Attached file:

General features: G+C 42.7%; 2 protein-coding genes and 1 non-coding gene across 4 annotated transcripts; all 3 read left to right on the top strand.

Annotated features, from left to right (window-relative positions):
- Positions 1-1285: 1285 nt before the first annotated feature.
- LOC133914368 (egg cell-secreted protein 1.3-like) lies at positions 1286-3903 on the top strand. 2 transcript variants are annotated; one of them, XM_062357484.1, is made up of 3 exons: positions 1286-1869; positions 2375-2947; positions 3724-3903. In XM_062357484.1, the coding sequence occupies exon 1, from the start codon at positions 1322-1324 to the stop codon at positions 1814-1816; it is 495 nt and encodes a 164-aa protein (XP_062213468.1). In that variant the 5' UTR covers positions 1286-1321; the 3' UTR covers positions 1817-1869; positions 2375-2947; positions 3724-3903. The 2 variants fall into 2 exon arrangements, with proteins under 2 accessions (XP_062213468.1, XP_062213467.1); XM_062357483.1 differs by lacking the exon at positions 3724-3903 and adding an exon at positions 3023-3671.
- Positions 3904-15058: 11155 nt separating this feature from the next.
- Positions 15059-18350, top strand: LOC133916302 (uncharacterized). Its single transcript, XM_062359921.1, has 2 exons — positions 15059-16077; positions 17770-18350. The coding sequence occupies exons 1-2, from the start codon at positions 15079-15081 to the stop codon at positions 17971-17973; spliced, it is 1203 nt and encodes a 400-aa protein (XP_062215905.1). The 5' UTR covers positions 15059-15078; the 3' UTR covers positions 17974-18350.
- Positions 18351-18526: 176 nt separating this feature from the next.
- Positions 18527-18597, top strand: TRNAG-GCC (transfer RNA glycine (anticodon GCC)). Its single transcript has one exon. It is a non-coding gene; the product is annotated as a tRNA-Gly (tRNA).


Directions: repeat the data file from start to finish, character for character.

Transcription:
General features: G+C 42.7%; 2 protein-coding genes and 1 non-coding gene across 4 annotated transcripts; all 3 read left to right on the top strand.

Annotated features, from left to right (window-relative positions):
- Positions 1-1285: 1285 nt before the first annotated feature.
- LOC133914368 (egg cell-secreted protein 1.3-like) lies at positions 1286-3903 on the top strand. 2 transcript variants are annotated; one of them, XM_062357484.1, is made up of 3 exons: positions 1286-1869; positions 2375-2947; positions 3724-3903. In XM_062357484.1, the coding sequence occupies exon 1, from the start codon at positions 1322-1324 to the stop codon at positions 1814-1816; it is 495 nt and encodes a 164-aa protein (XP_062213468.1). In that variant the 5' UTR covers positions 1286-1321; the 3' UTR covers positions 1817-1869; positions 2375-2947; positions 3724-3903. The 2 variants fall into 2 exon arrangements, with proteins under 2 accessions (XP_062213468.1, XP_062213467.1); XM_062357483.1 differs by lacking the exon at positions 3724-3903 and adding an exon at positions 3023-3671.
- Positions 3904-15058: 11155 nt separating this feature from the next.
- Positions 15059-18350, top strand: LOC133916302 (uncharacterized). Its single transcript, XM_062359921.1, has 2 exons — positions 15059-16077; positions 17770-18350. The coding sequence occupies exons 1-2, from the start codon at positions 15079-15081 to the stop codon at positions 17971-17973; spliced, it is 1203 nt and encodes a 400-aa protein (XP_062215905.1). The 5' UTR covers positions 15059-15078; the 3' UTR covers positions 17974-18350.
- Positions 18351-18526: 176 nt separating this feature from the next.
- Positions 18527-18597, top strand: TRNAG-GCC (transfer RNA glycine (anticodon GCC)). Its single transcript has one exon. It is a non-coding gene; the product is annotated as a tRNA-Gly (tRNA).